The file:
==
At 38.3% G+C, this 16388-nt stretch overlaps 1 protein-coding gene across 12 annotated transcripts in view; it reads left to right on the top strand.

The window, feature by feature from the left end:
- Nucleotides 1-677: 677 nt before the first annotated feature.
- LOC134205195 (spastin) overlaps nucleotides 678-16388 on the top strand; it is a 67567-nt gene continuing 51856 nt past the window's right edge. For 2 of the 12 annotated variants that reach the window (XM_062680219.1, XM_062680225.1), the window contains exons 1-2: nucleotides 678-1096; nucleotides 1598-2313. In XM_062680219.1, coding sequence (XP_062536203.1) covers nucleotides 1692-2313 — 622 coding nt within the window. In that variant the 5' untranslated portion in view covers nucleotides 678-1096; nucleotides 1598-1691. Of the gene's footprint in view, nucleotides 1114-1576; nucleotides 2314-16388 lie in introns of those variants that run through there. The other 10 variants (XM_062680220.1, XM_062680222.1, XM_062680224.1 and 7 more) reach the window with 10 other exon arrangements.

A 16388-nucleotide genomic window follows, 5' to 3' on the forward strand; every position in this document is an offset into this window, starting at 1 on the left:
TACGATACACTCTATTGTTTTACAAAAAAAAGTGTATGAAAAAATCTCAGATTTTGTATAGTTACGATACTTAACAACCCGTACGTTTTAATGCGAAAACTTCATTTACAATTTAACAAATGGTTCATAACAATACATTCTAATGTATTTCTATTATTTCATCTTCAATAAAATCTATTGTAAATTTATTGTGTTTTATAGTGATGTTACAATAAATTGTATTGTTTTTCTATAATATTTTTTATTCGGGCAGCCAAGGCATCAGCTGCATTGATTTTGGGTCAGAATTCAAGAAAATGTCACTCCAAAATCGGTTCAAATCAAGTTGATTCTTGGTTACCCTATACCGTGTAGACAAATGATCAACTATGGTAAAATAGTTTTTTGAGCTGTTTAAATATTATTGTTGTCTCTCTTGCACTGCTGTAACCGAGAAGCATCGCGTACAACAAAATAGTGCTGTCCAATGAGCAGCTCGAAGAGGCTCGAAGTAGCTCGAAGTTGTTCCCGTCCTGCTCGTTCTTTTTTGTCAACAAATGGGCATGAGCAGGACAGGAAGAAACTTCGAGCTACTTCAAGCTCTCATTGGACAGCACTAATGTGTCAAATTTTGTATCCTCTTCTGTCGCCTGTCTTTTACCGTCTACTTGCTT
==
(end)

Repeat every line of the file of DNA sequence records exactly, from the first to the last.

At 38.3% G+C, this 16388-nt stretch overlaps 1 protein-coding gene across 12 annotated transcripts in view; it reads left to right on the top strand.

The window, feature by feature from the left end:
- Nucleotides 1-677: 677 nt before the first annotated feature.
- LOC134205195 (spastin) overlaps nucleotides 678-16388 on the top strand; it is a 67567-nt gene continuing 51856 nt past the window's right edge. For 2 of the 12 annotated variants that reach the window (XM_062680219.1, XM_062680225.1), the window contains exons 1-2: nucleotides 678-1096; nucleotides 1598-2313. In XM_062680219.1, coding sequence (XP_062536203.1) covers nucleotides 1692-2313 — 622 coding nt within the window. In that variant the 5' untranslated portion in view covers nucleotides 678-1096; nucleotides 1598-1691. Of the gene's footprint in view, nucleotides 1114-1576; nucleotides 2314-16388 lie in introns of those variants that run through there. The other 10 variants (XM_062680220.1, XM_062680222.1, XM_062680224.1 and 7 more) reach the window with 10 other exon arrangements.

A 16388-nucleotide genomic window follows, 5' to 3' on the forward strand; every position in this document is an offset into this window, starting at 1 on the left:
TACGATACACTCTATTGTTTTACAAAAAAAAGTGTATGAAAAAATCTCAGATTTTGTATAGTTACGATACTTAACAACCCGTACGTTTTAATGCGAAAACTTCATTTACAATTTAACAAATGGTTCATAACAATACATTCTAATGTATTTCTATTATTTCATCTTCAATAAAATCTATTGTAAATTTATTGTGTTTTATAGTGATGTTACAATAAATTGTATTGTTTTTCTATAATATTTTTTATTCGGGCAGCCAAGGCATCAGCTGCATTGATTTTGGGTCAGAATTCAAGAAAATGTCACTCCAAAATCGGTTCAAATCAAGTTGATTCTTGGTTACCCTATACCGTGTAGACAAATGATCAACTATGGTAAAATAGTTTTTTGAGCTGTTTAAATATTATTGTTGTCTCTCTTGCACTGCTGTAACCGAGAAGCATCGCGTACAACAAAATAGTGCTGTCCAATGAGCAGCTCGAAGAGGCTCGAAGTAGCTCGAAGTTGTTCCCGTCCTGCTCGTTCTTTTTTGTCAACAAATGGGCATGAGCAGGACAGGAAGAAACTTCGAGCTACTTCAAGCTCTCATTGGACAGCACTAATGTGTCAAATTTTGTATCCTCTTCTGTCGCCTGTCTTTTACCGTCTACTTGCTT